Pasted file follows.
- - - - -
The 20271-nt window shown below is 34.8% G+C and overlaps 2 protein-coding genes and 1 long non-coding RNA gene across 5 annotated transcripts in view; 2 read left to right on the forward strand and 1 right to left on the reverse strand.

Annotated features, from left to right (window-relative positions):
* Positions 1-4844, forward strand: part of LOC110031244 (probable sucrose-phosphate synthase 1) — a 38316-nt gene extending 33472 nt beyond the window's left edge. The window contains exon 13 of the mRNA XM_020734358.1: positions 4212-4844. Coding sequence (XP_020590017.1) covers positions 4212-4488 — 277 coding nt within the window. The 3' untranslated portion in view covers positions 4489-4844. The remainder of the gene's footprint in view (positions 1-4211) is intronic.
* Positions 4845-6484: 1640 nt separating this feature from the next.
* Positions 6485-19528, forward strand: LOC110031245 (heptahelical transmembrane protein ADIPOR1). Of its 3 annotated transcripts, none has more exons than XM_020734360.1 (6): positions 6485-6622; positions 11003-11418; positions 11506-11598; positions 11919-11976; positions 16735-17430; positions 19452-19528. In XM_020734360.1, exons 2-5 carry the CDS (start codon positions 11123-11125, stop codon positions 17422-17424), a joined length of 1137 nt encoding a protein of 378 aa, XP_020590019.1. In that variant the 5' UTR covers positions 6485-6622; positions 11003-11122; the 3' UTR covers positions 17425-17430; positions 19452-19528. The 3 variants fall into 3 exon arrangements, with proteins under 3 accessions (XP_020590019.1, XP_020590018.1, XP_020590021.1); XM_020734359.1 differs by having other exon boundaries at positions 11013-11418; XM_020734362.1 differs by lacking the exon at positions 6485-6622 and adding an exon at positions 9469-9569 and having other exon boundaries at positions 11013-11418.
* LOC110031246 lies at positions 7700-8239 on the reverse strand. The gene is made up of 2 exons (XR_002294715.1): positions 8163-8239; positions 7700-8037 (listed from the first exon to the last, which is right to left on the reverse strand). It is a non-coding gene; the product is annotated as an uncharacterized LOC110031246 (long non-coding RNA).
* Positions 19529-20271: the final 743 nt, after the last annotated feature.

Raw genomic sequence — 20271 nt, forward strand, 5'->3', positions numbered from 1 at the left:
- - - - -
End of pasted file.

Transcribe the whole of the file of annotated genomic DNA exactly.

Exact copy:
The 20271-nt window shown below is 34.8% G+C and overlaps 2 protein-coding genes and 1 long non-coding RNA gene across 5 annotated transcripts in view; 2 read left to right on the forward strand and 1 right to left on the reverse strand.

Annotated features, from left to right (window-relative positions):
* Positions 1-4844, forward strand: part of LOC110031244 (probable sucrose-phosphate synthase 1) — a 38316-nt gene extending 33472 nt beyond the window's left edge. The window contains exon 13 of the mRNA XM_020734358.1: positions 4212-4844. Coding sequence (XP_020590017.1) covers positions 4212-4488 — 277 coding nt within the window. The 3' untranslated portion in view covers positions 4489-4844. The remainder of the gene's footprint in view (positions 1-4211) is intronic.
* Positions 4845-6484: 1640 nt separating this feature from the next.
* Positions 6485-19528, forward strand: LOC110031245 (heptahelical transmembrane protein ADIPOR1). Of its 3 annotated transcripts, none has more exons than XM_020734360.1 (6): positions 6485-6622; positions 11003-11418; positions 11506-11598; positions 11919-11976; positions 16735-17430; positions 19452-19528. In XM_020734360.1, exons 2-5 carry the CDS (start codon positions 11123-11125, stop codon positions 17422-17424), a joined length of 1137 nt encoding a protein of 378 aa, XP_020590019.1. In that variant the 5' UTR covers positions 6485-6622; positions 11003-11122; the 3' UTR covers positions 17425-17430; positions 19452-19528. The 3 variants fall into 3 exon arrangements, with proteins under 3 accessions (XP_020590019.1, XP_020590018.1, XP_020590021.1); XM_020734359.1 differs by having other exon boundaries at positions 11013-11418; XM_020734362.1 differs by lacking the exon at positions 6485-6622 and adding an exon at positions 9469-9569 and having other exon boundaries at positions 11013-11418.
* LOC110031246 lies at positions 7700-8239 on the reverse strand. The gene is made up of 2 exons (XR_002294715.1): positions 8163-8239; positions 7700-8037 (listed from the first exon to the last, which is right to left on the reverse strand). It is a non-coding gene; the product is annotated as an uncharacterized LOC110031246 (long non-coding RNA).
* Positions 19529-20271: the final 743 nt, after the last annotated feature.

Raw genomic sequence — 20271 nt, forward strand, 5'->3', positions numbered from 1 at the left: